I haven’t been entirely inactive on that front, and I’ll post some round-ups of my work from the last year or so in the upcoming weeks. But it won’t take long to catch up. I’ve written more academic papers and office emails, by a long shot, than literary reviews, essays, or editorials.  Hopefully there will be some quality where I lack quantity.

Booked Solid for Three Months

I have a couple of book reviews coming up for the Free Press in the next several months (both are being filed very early since I received the ARCs equally nearly six months ahead of publication). I’ve also submitted a non-review draft to AE, which will likely run sooner than that. Other than that, what I’m sitting on is a really impressive “to-write” list.

If, before spring, I actually get around to writing all the things I plan on writing — scratch that, if I actually manage to pitch all the things I’m thinking of writing, and perhaps end up writing even a couple of them during that time frame, I’ll be satisfied.

The thing is, I have so much commissioned work already, trying to sell additional stuff, even were it pure gold (and only an editor can make that determination), probably shouldn’t be my main focus. I’m so focused on trying to get “caught up”, I think I’ve missed an obvious but important point. The whole point of pitching, querying, pounding the virtual pavement, as it were, is to get work. If I have enough writing work, my focus should really be on turning it in in a timely manner.

As a fairly employable teacher in a, nevertheless, fairly rough hiring environment over the last five years, I’ve gotten used to applying to new jobs on a daily basis. When I finally ended up with a fairly stable position, I had to consciously break the habit of checking the want ads, anticipating unemployment. “You’re not on a short-term contract,” I told myself. “They want to keep you. Relax.”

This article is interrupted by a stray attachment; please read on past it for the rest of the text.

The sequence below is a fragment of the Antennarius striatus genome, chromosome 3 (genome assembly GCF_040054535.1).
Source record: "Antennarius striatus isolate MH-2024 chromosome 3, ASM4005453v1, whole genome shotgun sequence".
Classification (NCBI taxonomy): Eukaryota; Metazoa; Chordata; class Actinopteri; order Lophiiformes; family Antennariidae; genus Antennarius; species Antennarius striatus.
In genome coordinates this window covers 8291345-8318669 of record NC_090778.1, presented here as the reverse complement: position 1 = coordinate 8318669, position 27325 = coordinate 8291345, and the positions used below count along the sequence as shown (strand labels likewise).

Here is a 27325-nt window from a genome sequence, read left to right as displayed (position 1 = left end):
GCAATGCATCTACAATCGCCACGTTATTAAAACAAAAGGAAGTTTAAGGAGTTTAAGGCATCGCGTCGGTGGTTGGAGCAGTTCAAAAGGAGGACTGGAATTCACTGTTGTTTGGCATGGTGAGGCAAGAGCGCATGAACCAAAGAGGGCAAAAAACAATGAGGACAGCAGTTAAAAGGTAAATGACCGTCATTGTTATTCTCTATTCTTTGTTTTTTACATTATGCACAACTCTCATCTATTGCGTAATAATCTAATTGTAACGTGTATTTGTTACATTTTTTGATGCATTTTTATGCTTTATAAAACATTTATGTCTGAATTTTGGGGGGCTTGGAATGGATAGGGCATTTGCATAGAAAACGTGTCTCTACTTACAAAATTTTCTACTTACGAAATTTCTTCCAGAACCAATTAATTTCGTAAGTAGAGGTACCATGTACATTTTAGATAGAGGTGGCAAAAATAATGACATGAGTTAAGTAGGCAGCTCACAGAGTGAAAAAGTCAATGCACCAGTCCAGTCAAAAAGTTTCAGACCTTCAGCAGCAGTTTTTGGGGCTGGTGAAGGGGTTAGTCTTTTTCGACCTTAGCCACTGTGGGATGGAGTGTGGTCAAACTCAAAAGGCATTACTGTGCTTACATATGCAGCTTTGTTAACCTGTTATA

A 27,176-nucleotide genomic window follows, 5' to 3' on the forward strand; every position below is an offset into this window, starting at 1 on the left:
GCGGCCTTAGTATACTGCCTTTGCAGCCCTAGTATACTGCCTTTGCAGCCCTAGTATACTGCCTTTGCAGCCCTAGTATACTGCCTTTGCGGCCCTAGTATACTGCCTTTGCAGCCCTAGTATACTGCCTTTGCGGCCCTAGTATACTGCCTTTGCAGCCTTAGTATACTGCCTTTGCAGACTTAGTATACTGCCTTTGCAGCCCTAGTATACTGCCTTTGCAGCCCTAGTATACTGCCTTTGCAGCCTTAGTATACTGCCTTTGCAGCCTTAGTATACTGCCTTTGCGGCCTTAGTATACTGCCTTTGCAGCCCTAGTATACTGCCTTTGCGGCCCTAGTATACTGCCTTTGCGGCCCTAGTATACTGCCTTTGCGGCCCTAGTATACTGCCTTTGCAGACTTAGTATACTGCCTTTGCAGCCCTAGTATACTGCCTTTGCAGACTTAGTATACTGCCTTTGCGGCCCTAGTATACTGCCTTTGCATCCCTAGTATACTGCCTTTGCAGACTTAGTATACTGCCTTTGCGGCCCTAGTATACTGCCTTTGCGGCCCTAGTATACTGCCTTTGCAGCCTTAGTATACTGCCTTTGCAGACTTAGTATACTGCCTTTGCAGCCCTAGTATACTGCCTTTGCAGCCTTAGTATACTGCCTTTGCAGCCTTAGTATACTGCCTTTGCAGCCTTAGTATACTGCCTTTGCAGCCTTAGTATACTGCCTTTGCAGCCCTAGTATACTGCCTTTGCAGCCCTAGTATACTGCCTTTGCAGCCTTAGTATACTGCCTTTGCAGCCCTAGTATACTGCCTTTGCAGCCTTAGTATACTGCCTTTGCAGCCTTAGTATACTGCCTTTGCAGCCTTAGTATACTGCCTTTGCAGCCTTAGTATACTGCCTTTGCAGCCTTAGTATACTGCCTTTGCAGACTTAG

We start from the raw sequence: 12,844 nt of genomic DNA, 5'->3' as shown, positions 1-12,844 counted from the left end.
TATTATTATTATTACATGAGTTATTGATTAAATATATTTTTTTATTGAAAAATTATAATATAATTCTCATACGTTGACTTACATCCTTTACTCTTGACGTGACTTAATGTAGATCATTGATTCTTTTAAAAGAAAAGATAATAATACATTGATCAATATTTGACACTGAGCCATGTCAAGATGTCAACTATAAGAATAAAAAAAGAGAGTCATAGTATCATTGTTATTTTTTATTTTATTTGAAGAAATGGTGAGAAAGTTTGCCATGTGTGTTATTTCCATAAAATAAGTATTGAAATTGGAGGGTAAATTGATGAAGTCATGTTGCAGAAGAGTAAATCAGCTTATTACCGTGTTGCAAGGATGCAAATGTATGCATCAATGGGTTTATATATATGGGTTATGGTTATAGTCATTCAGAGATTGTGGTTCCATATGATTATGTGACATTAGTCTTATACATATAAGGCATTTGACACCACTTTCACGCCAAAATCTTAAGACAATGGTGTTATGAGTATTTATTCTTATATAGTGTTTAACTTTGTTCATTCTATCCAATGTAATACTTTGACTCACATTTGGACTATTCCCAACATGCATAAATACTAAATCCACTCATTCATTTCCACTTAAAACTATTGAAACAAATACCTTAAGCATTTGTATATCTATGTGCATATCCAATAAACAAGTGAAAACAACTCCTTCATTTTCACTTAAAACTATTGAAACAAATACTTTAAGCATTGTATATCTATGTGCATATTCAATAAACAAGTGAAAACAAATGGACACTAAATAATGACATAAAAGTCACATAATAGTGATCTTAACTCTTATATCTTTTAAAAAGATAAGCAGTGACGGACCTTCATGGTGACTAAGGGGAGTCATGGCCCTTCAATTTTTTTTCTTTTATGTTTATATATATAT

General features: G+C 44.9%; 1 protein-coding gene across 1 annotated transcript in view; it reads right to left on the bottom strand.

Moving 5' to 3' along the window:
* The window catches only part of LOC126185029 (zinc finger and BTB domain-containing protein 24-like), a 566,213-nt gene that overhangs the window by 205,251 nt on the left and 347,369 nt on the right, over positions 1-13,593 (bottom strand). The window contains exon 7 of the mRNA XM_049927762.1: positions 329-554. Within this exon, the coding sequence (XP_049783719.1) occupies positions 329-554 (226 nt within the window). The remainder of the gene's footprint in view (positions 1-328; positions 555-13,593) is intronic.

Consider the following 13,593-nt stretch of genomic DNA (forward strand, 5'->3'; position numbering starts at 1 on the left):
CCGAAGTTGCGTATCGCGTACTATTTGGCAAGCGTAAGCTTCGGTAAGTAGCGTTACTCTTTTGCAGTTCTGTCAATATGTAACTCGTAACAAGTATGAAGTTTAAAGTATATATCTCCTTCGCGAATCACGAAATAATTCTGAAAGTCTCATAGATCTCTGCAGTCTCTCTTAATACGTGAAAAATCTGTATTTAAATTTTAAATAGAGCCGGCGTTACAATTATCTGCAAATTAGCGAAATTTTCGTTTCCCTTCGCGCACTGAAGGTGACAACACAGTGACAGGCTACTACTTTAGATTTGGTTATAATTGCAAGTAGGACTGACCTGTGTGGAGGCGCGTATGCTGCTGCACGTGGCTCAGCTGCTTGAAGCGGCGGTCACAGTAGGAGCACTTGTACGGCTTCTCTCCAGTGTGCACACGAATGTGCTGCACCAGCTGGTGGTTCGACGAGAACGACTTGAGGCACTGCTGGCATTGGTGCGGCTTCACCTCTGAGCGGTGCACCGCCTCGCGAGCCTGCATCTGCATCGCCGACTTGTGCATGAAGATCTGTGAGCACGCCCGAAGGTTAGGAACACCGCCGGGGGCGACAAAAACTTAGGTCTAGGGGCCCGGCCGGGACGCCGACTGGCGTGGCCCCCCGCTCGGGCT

Likewise with my writing. I’m working on, not one, but three concurrent projects, related to content and curricular development for private companies, each one of which will likely stretch from two to five months. And of course, I do still have that pesky day job.

All of which means, this is enough. If I have any spare time at all, I’d like to fit in a few articles for Care2, since it’s been months since I’ve contributed, and I don’t want them to forget about me. But I certainly don’t need to start any new working relationships or make any new commitments at this point.

As a side-note, it’s worth noting that much of my present contract writing work is at least partially related to either my educational or science backgrounds. As a writer, you need to use every working relationship and connection, draw on every talent and experience you have to get work. Spent some time as a wedding planner? Parlay that into a gig writing for a wedding magazine. Worked at a Radio Shack? Write for a technology website.

Every new item on your résumé, every new sample in your portfolio, every new connection on LinkedIn increases your chances of getting work. It’s an exponential process — well, sigmoidal, only because of the human inconvenience of sleep.